A Fool There Was (1915) wasn't Theda Bara's first film (The Stain (1914) holds that special honor), but it was her first lead role. It also, I think, sets the template for every other role she played and her entire persona. I say that I think, because while I am familiar with Theda Bara the legend, A Fool There Was is the first and only Theda Bara movie I've watched. Will it be my last? A Fool There Was, directed by Frank Powell and produced by William Fox, centers around The Vampire (Theda Bara) and wealthy lawyer John Schuyler (Edward José) who falls under her seductive spell. In pursuit of this (apparently) irresistible piece of tail, he leaves his loving wife and cherubic child, ruins his successful career, and destroys his health. I believe there's a moral in this story, but it's hard to sympathize with any of these characters. As the wronged wife, Mrs. Schuyler (Mabel Frenyer) just comes off as a self-righteous, judgmental martyr and Schuyler seems too easily swayed by another woman to be as devoted to his wife as the title cards might lead us to believe.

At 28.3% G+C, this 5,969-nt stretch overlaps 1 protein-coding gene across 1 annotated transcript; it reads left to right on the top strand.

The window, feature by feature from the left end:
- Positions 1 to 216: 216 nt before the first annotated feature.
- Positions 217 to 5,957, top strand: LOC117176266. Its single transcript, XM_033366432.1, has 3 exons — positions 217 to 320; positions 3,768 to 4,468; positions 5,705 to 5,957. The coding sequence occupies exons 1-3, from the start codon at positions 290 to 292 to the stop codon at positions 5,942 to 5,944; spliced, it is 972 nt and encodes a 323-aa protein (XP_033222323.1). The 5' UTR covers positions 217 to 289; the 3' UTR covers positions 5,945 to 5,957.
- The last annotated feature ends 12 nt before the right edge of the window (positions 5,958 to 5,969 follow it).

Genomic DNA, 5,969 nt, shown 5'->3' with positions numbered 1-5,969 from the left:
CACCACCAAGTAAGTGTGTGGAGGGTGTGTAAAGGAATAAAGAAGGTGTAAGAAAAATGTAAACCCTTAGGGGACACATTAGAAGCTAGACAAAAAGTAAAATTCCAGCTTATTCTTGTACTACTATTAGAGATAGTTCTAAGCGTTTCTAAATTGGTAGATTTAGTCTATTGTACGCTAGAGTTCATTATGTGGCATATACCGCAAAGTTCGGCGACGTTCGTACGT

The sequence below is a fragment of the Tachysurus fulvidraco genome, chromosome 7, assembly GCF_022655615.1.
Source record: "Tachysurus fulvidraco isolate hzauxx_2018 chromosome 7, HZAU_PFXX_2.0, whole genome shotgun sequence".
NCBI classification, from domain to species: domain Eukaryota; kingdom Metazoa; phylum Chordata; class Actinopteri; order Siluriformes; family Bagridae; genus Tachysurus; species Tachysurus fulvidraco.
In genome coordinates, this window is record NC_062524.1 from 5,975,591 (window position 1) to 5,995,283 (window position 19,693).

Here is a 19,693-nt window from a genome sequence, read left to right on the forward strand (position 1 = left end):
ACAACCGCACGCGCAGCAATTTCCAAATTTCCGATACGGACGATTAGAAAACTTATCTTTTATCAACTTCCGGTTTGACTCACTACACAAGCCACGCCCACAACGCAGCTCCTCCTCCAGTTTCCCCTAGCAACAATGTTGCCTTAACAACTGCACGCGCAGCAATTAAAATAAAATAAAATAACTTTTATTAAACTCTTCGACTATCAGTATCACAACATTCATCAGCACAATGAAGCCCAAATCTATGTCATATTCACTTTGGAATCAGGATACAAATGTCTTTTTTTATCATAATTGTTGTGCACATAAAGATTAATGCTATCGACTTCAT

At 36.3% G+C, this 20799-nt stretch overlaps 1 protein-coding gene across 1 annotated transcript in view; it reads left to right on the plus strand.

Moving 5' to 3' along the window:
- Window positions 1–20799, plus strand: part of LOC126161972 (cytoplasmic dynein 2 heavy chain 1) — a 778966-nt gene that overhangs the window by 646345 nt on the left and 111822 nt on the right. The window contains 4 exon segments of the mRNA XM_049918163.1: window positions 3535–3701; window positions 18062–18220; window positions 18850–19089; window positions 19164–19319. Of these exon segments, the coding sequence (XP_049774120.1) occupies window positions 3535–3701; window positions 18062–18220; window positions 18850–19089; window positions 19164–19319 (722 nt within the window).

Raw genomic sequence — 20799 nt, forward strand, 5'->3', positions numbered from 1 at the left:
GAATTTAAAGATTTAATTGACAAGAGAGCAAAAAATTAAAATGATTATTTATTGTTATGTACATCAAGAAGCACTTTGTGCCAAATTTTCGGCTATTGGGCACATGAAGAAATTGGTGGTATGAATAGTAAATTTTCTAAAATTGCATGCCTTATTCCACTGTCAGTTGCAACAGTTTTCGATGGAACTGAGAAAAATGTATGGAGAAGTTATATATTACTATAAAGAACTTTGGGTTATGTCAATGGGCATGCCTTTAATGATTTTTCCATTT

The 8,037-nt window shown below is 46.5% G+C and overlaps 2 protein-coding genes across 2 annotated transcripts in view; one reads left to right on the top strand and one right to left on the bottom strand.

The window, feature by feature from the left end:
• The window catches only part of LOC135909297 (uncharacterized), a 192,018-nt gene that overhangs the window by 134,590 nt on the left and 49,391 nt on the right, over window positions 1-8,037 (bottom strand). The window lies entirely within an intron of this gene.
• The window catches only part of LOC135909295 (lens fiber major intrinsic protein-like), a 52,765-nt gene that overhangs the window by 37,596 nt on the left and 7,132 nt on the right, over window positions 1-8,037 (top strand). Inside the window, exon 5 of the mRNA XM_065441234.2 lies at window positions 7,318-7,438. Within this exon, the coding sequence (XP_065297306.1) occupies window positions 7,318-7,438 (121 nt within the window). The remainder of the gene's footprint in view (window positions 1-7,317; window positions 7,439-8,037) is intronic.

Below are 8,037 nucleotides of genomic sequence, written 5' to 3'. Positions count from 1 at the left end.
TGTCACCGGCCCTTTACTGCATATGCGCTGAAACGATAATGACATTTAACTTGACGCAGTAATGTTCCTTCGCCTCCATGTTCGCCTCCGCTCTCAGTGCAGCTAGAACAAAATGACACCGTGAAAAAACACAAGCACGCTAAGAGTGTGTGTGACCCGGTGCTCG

Of course, none of that matters. The real attraction in A Fool There Was is Theda Bara herself. I was prepared to be disappointed by her, mostly because of the disappointment of others. Despite being the designated first sex symbol of the silver screen, the original Vamp as it were, and one of the highest paid actresses of her day, very few of Theda Bara's films exist. Out of more than 40 films, complete prints of only six of her movies remain. While silent film fans will wring hands over the lost Cleopatra, based almost solely on the astounding still photos of Bara in character, the quality of her surviving works suggests it may be no tragic loss.
In A Fool There Was, Theda Bara is confusing to me. She is certainly magnetic, much more so than any of her screen mates. But is she the soul stealing Vampire that the script calls for? I don't think so. Theda Bara was no beauty. She is sensual, with the soulful eyes, fleshy physique, and full lips of a sex pot, but there's a certain vulnerability about her that makes the role an ill fit. In one scene, The Vampire dances about the deck of a steam ship after having driven one man to suicide and just before seducing her next chosen victim. As she swans about, Theda Bara actually makes eye contact with the camera once or twice, and generally looks uncomfortable with all the shimmying. As any good Vamp can tell you, you got to own that stuff and Theda Bara looks like she left the tags on so she could return it if it didn't work out.